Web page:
O'Neill Unbelievably Happy With Season Ticket Sales as Blues Face Financial Reality of Relegation
Tuesday, 14th May 2019 10:20
Lee O’Neill, Town’s general manager of football operations, says he’s “unbelievably happy” with the Blues’ season ticket sales ahead of their first third-tier campaign in 62 years, a boost to the club’s finances which will take a £9 million hit following relegation from the Championship.
The season ticket total at last Monday’s early bird deadline was 11,748, short of the 12,000 mark which would have seen a drop in prices but up 15 per cent on this season’s figure of 10,200.
“Unbelievably happy,” O’Neill said when asked about the total. “When you look at the basic facts we’ve gone down and yet we’ve managed to get more support for next year. It just shows you that remarkably the fans have been absolutely brilliant with the club.
“Hopefully the way that [owner] Marcus [Evans] and the team had structured the season ticket campaign was something back to them, not just this year but over the two-year period when you look at the added discount over that period of time, trying to get that pricing right.
“Will we ever get it spot-on? The answer is probably no because you’ll always have people who want more off etc etc, but for me I was delighted that we had nearly 12,000 people that are willing to get behind the club for next season, that was an amazing achievement to get that.
“We fully appreciate that support because it does help towards the revenue that we can get in.”
O’Neill felt it was unfair to confirm former manager Mick McCarthy’s recent revelation that Blues players are facing pay cuts of 50-60 per cent following the drop into League One.
“It wouldn't really be fair for me to comment on personal contracts for players,” he said. “What is negotiated with players and agents is private information and I think that should stay private.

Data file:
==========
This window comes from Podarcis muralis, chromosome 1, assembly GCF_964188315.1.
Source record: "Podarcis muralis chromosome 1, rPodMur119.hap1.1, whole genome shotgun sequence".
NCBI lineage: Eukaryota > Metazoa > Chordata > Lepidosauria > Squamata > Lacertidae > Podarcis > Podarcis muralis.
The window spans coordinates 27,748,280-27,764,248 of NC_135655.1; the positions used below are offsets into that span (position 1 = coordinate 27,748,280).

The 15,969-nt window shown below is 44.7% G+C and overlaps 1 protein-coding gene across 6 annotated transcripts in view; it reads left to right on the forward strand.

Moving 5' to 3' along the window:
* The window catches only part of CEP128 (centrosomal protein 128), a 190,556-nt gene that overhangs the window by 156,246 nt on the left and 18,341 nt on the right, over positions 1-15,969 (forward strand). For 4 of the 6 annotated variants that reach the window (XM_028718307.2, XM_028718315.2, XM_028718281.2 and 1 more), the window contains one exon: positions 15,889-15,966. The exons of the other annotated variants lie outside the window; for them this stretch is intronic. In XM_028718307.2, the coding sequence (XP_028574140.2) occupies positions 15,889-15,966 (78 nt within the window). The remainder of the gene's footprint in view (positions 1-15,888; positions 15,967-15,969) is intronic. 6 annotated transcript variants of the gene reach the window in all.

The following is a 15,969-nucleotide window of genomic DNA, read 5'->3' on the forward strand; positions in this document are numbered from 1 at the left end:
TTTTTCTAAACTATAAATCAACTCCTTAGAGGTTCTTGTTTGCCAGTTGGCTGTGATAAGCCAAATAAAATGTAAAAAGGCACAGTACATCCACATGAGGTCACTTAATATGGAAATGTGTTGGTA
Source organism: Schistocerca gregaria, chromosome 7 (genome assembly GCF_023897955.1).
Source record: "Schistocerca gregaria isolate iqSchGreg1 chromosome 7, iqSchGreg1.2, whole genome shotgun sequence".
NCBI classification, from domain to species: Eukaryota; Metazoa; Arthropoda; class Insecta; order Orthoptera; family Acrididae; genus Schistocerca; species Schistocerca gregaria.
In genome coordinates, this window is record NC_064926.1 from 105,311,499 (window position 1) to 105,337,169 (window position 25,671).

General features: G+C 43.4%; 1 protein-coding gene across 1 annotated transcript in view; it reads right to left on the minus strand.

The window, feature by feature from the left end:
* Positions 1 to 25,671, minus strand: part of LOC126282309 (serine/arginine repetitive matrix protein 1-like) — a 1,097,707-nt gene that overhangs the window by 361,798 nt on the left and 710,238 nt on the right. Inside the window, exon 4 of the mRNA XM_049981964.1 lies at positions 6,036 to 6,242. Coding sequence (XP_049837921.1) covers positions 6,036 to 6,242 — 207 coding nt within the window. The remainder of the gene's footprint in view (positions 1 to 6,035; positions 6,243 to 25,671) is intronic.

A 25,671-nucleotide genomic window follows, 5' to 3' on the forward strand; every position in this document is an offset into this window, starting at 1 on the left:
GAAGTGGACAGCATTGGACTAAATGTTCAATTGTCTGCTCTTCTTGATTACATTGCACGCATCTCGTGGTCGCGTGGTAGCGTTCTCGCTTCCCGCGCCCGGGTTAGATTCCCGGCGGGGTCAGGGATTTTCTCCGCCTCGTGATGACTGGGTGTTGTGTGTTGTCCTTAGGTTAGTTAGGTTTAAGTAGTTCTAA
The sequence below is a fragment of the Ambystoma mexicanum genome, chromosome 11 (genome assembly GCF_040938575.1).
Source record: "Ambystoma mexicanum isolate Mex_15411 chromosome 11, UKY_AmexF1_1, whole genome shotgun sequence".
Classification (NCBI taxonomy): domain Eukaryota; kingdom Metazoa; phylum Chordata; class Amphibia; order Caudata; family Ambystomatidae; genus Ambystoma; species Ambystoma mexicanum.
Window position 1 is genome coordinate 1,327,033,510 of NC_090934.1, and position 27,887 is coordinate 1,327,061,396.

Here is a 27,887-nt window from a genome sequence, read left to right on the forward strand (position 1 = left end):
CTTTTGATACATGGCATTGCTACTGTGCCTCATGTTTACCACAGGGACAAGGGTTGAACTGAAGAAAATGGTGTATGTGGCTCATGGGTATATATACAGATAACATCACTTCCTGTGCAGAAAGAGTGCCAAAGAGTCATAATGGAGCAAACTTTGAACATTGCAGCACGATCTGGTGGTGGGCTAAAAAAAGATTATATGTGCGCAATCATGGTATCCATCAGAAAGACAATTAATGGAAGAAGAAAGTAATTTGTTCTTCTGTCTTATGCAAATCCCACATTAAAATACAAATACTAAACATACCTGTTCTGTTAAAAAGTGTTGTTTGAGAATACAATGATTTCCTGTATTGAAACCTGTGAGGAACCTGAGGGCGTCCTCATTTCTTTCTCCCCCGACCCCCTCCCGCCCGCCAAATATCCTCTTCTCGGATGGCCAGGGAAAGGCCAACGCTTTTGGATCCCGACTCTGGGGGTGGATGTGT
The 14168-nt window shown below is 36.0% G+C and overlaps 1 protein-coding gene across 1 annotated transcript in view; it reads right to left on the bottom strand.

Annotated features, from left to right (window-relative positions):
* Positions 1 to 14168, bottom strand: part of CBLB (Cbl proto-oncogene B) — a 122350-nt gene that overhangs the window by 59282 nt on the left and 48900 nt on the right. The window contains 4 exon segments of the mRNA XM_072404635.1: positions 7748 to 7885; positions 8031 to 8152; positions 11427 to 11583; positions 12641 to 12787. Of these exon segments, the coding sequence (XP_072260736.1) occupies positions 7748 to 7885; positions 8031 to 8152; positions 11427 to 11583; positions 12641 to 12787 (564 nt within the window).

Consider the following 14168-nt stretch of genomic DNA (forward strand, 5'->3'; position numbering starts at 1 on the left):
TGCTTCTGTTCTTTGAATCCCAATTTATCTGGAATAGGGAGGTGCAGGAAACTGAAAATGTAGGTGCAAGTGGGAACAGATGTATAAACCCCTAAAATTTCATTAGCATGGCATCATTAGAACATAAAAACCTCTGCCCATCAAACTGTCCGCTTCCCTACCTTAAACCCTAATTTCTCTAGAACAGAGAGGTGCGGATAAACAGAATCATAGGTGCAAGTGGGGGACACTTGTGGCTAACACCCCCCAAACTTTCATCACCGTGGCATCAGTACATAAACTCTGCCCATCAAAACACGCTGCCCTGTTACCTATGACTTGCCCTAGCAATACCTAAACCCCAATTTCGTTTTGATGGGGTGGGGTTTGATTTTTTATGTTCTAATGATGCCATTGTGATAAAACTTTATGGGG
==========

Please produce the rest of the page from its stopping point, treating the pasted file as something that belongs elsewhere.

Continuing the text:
“You can read into that as you want. I think it’s unfair to say who’s on what, what they’re receiving and everything like that.
“If you look at what players earn in the Championship and what players earn in League One, there is a difference. And the same with the Championship to the Premier League, there is a difference in leagues.
“But it would be very unfair for me to comment on what kind of percentages and who is receiving those percentages.”
But they are taking what would be viewed as hefty pay cuts? “I think when you look at it across the board they might be in some cases but players when they do their deals they negotiate things and they’re fully aware of that situation and what could happen.”
Quizzed about further cuts elsewhere in the club with off-field redundancies usually following a relegation and the consequent reduction in income, he added: “When you use words like cuts and redundancies, we’re in a situation where we review every department and every part of the club every year, how we operate.
“There will be some areas where we’ll need to look at making improvements, adding additional staff in to make improvements, and there’ll be areas of the club where we’re not doing as well in and we have to look at, and how we’re going to make that department better.
“So, as I explained from January onwards, Marcus has taken a hands-on view on all of those areas and heads of department in talking to them about how they’re operating and we’ve constantly reviewing all those processes.”
Given the financial situation and the Blues’ aim of returning to the Championship at the first attempt, it seems not unlikely that the contracts offered to new signings will be significantly incentivised. O’Neill says that’s an approach which is already taken at Town.